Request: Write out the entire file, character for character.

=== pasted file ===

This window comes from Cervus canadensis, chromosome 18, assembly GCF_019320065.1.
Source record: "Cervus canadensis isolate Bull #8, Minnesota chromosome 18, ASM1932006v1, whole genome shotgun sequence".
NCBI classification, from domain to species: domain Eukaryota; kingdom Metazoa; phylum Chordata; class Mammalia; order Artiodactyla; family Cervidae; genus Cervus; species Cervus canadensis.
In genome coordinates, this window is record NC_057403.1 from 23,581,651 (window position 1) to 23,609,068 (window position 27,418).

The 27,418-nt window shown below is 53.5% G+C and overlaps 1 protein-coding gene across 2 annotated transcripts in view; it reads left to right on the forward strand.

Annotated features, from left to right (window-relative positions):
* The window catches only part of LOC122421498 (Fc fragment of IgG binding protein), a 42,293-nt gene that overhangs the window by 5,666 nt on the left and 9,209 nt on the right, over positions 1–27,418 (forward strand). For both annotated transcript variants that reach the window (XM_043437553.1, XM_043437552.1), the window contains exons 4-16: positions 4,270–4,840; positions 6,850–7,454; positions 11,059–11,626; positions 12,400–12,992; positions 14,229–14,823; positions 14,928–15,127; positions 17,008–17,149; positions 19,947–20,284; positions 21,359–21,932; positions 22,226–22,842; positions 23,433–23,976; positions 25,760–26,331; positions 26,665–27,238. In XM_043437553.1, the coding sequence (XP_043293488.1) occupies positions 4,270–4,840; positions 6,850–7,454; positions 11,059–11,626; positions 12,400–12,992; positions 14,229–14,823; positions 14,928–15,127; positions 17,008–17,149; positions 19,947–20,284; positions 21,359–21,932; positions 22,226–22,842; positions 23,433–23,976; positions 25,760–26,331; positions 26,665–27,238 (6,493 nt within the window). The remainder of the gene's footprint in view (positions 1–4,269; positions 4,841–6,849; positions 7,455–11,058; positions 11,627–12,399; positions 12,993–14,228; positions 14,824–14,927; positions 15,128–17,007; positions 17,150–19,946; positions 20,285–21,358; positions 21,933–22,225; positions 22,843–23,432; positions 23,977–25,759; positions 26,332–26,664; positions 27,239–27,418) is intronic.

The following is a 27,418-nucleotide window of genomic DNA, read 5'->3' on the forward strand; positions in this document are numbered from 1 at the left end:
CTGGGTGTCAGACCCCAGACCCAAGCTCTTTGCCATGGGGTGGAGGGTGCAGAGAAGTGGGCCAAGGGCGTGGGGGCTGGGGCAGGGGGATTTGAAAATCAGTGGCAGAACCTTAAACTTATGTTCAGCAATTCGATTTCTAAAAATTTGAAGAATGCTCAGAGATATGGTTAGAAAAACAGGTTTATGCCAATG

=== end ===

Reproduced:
This window comes from Cervus canadensis, chromosome 18, assembly GCF_019320065.1.
Source record: "Cervus canadensis isolate Bull #8, Minnesota chromosome 18, ASM1932006v1, whole genome shotgun sequence".
NCBI classification, from domain to species: domain Eukaryota; kingdom Metazoa; phylum Chordata; class Mammalia; order Artiodactyla; family Cervidae; genus Cervus; species Cervus canadensis.
In genome coordinates, this window is record NC_057403.1 from 23,581,651 (window position 1) to 23,609,068 (window position 27,418).

The 27,418-nt window shown below is 53.5% G+C and overlaps 1 protein-coding gene across 2 annotated transcripts in view; it reads left to right on the forward strand.

Annotated features, from left to right (window-relative positions):
* The window catches only part of LOC122421498 (Fc fragment of IgG binding protein), a 42,293-nt gene that overhangs the window by 5,666 nt on the left and 9,209 nt on the right, over positions 1–27,418 (forward strand). For both annotated transcript variants that reach the window (XM_043437553.1, XM_043437552.1), the window contains exons 4-16: positions 4,270–4,840; positions 6,850–7,454; positions 11,059–11,626; positions 12,400–12,992; positions 14,229–14,823; positions 14,928–15,127; positions 17,008–17,149; positions 19,947–20,284; positions 21,359–21,932; positions 22,226–22,842; positions 23,433–23,976; positions 25,760–26,331; positions 26,665–27,238. In XM_043437553.1, the coding sequence (XP_043293488.1) occupies positions 4,270–4,840; positions 6,850–7,454; positions 11,059–11,626; positions 12,400–12,992; positions 14,229–14,823; positions 14,928–15,127; positions 17,008–17,149; positions 19,947–20,284; positions 21,359–21,932; positions 22,226–22,842; positions 23,433–23,976; positions 25,760–26,331; positions 26,665–27,238 (6,493 nt within the window). The remainder of the gene's footprint in view (positions 1–4,269; positions 4,841–6,849; positions 7,455–11,058; positions 11,627–12,399; positions 12,993–14,228; positions 14,824–14,927; positions 15,128–17,007; positions 17,150–19,946; positions 20,285–21,358; positions 21,933–22,225; positions 22,843–23,432; positions 23,977–25,759; positions 26,332–26,664; positions 27,239–27,418) is intronic.

The following is a 27,418-nucleotide window of genomic DNA, read 5'->3' on the forward strand; positions in this document are numbered from 1 at the left end:
CTGGGTGTCAGACCCCAGACCCAAGCTCTTTGCCATGGGGTGGAGGGTGCAGAGAAGTGGGCCAAGGGCGTGGGGGCTGGGGCAGGGGGATTTGAAAATCAGTGGCAGAACCTTAAACTTATGTTCAGCAATTCGATTTCTAAAAATTTGAAGAATGCTCAGAGATATGGTTAGAAAAACAGGTTTATGCCAATG